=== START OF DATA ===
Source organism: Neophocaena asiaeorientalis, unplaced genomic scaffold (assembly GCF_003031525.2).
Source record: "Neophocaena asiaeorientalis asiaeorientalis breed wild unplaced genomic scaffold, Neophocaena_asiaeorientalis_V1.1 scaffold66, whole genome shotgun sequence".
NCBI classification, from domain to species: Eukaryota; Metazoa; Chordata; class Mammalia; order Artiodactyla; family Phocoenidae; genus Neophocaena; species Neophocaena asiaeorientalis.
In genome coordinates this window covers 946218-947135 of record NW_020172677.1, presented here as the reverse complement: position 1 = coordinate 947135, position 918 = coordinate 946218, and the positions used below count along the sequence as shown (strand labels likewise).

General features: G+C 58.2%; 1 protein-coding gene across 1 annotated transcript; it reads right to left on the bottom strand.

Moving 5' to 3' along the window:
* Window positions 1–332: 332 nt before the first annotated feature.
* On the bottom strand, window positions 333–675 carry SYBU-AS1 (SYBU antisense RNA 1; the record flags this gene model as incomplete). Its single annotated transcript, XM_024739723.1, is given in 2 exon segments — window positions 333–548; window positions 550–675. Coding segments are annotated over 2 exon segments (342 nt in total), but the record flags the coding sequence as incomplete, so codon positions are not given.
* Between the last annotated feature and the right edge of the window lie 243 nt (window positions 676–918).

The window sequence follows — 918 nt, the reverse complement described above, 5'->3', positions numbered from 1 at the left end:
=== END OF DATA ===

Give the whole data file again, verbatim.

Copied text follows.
Source organism: Neophocaena asiaeorientalis, unplaced genomic scaffold (assembly GCF_003031525.2).
Source record: "Neophocaena asiaeorientalis asiaeorientalis breed wild unplaced genomic scaffold, Neophocaena_asiaeorientalis_V1.1 scaffold66, whole genome shotgun sequence".
NCBI classification, from domain to species: Eukaryota; Metazoa; Chordata; class Mammalia; order Artiodactyla; family Phocoenidae; genus Neophocaena; species Neophocaena asiaeorientalis.
In genome coordinates this window covers 946218-947135 of record NW_020172677.1, presented here as the reverse complement: position 1 = coordinate 947135, position 918 = coordinate 946218, and the positions used below count along the sequence as shown (strand labels likewise).

General features: G+C 58.2%; 1 protein-coding gene across 1 annotated transcript; it reads right to left on the bottom strand.

Moving 5' to 3' along the window:
* Window positions 1–332: 332 nt before the first annotated feature.
* On the bottom strand, window positions 333–675 carry SYBU-AS1 (SYBU antisense RNA 1; the record flags this gene model as incomplete). Its single annotated transcript, XM_024739723.1, is given in 2 exon segments — window positions 333–548; window positions 550–675. Coding segments are annotated over 2 exon segments (342 nt in total), but the record flags the coding sequence as incomplete, so codon positions are not given.
* Between the last annotated feature and the right edge of the window lie 243 nt (window positions 676–918).

The window sequence follows — 918 nt, the reverse complement described above, 5'->3', positions numbered from 1 at the left end: